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No truth in reports that GAA agreed to use of Páirc Uí Chaoimh, organiser of Liam Miller match says

Michael O’Flynn said all that had been suggested by the GAA so far was a meeting.

Image: Ryan Byrne/INPHO

REPORTS LAST NIGHT that the GAA had agreed to hold the Liam Miller tribute match in Páirc Uí Chaoimh are untrue, one of the organisers of the event has said.

Word spread on social media last evening that the association had agreed the Cork venue could host the charity match, and a number of national news and sport websites published articles based on those reports.

Tickets for the match, slated to take place at Turners Cross, sold out within a minute of going on sale on Friday. The demand for tickets sparked calls for the game to be moved down the road to the 45,000-capacity Páirc.

The GAA said on Friday that the event would not be moved and that the Cork County Board had “no discretion” on the use of the stadium.

However yesterday afternoon the association released a short statement indicating a willingness to “discuss issues around the game” with organisers of the charity fixture, and suggesting a meeting.

Michael O’Flynn, a developer and family friend of Liam Miller, was asked about the latest developments today.

Speaking to Trevor Welch on The Score on Cork’s 96FM he said he didn’t know where last night’s reports had come from and that the GAA had only, so far, offered a meeting.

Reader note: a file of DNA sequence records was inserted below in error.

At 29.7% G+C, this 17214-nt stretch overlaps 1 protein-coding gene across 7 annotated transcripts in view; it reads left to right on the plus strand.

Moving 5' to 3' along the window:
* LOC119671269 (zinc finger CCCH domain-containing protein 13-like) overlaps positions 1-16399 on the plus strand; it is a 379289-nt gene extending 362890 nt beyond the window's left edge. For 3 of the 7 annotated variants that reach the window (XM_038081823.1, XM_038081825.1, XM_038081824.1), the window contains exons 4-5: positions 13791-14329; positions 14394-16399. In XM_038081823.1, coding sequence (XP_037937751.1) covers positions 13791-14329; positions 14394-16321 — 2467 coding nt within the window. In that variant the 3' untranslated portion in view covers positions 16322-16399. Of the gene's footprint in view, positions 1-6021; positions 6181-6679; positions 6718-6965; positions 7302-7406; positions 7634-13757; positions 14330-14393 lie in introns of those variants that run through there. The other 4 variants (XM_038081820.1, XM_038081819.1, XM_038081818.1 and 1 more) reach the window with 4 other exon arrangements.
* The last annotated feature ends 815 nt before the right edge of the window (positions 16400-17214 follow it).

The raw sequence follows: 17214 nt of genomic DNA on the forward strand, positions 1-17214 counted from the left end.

That, still, was a welcome development, O’Flynn said.

He said the Cork County Board had been receptive to his initial approach about hosting the match, but that they told him the stadium would not be available after running the question by the GAA’s management.

“I welcome the fact that they are now keen to have a meeting and we are very much hopeful that meeting might bring some kind of breakthrough,” he told Welch.

Progress had seemed very unlikely until yesterday afternoon’s statement from the GAA, he said. “That must be progress.”

O’Flynn added that no date had yet been set for the meeting between the match’s organisers and the GAA.


The GAA’s implementation of Rule 42 forbids Gaelic grounds – Croke Park excluded – from playing host to other sporting codes.

Exemptions to the rule can only be granted at the association’s annual Congress, which does not take place until February.

Henry Shefflin, Joe Brolly, and former GAA president Sean Kelly are among the thousands of members nationwide who have condemned the GAA’s stance on the matter.

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The Gaelic Players Association echoed calls for Páirc Uí Chaoimh to be made available for the September match, claiming the approach stated on Friday by the GAA “doesn’t align with our values as sportspeople”.

Barrister Tim O’Connor, who has an interest in sport and law, has suggested after examining the GAA rule book that the game could go ahead if it was defined as a charity event rather than a field sport from a non-GAA code.

The match, scheduled to take place on 25 September, will see an Ireland/Celtic XI managed by Martin O’Neill face off against a Manchester United XI to raise funds for Miller’s family.

Players including Ryan Giggs, Paul Scholes, and Damien Duff will take part in the event for the late 36 year-old, who lost his battle with pancreatic cancer in February.

Miller’s fellow Corkonian Roy Keane will manage the Manchester United XI.

- With reporting from Gavan Casey 

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Daragh Brophy

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